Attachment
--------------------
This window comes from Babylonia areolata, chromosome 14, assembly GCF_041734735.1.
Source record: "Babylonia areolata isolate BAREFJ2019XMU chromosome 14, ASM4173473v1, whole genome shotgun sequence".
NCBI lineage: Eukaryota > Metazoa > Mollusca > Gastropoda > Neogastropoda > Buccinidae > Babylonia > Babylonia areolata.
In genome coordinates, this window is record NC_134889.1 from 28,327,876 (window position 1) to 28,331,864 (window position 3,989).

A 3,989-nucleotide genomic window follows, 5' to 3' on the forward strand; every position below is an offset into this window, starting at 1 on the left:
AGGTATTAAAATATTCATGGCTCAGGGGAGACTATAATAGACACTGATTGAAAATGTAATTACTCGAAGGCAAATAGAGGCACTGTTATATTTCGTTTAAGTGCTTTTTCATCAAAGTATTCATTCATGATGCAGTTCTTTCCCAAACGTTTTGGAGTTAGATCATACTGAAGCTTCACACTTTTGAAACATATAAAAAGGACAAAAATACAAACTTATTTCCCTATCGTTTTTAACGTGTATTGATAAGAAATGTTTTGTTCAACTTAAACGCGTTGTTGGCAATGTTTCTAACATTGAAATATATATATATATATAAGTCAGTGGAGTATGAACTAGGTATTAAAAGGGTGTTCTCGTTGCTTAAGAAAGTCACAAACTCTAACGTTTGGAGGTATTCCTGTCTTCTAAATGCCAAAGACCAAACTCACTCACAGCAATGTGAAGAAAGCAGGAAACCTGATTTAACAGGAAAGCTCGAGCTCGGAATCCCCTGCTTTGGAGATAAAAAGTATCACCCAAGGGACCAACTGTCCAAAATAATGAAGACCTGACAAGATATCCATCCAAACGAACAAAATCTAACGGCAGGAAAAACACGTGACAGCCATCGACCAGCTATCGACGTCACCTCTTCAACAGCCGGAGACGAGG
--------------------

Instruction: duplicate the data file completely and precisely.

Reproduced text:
This window comes from Babylonia areolata, chromosome 14, assembly GCF_041734735.1.
Source record: "Babylonia areolata isolate BAREFJ2019XMU chromosome 14, ASM4173473v1, whole genome shotgun sequence".
NCBI lineage: Eukaryota > Metazoa > Mollusca > Gastropoda > Neogastropoda > Buccinidae > Babylonia > Babylonia areolata.
In genome coordinates, this window is record NC_134889.1 from 28,327,876 (window position 1) to 28,331,864 (window position 3,989).

A 3,989-nucleotide genomic window follows, 5' to 3' on the forward strand; every position below is an offset into this window, starting at 1 on the left:
AGGTATTAAAATATTCATGGCTCAGGGGAGACTATAATAGACACTGATTGAAAATGTAATTACTCGAAGGCAAATAGAGGCACTGTTATATTTCGTTTAAGTGCTTTTTCATCAAAGTATTCATTCATGATGCAGTTCTTTCCCAAACGTTTTGGAGTTAGATCATACTGAAGCTTCACACTTTTGAAACATATAAAAAGGACAAAAATACAAACTTATTTCCCTATCGTTTTTAACGTGTATTGATAAGAAATGTTTTGTTCAACTTAAACGCGTTGTTGGCAATGTTTCTAACATTGAAATATATATATATATATAAGTCAGTGGAGTATGAACTAGGTATTAAAAGGGTGTTCTCGTTGCTTAAGAAAGTCACAAACTCTAACGTTTGGAGGTATTCCTGTCTTCTAAATGCCAAAGACCAAACTCACTCACAGCAATGTGAAGAAAGCAGGAAACCTGATTTAACAGGAAAGCTCGAGCTCGGAATCCCCTGCTTTGGAGATAAAAAGTATCACCCAAGGGACCAACTGTCCAAAATAATGAAGACCTGACAAGATATCCATCCAAACGAACAAAATCTAACGGCAGGAAAAACACGTGACAGCCATCGACCAGCTATCGACGTCACCTCTTCAACAGCCGGAGACGAGG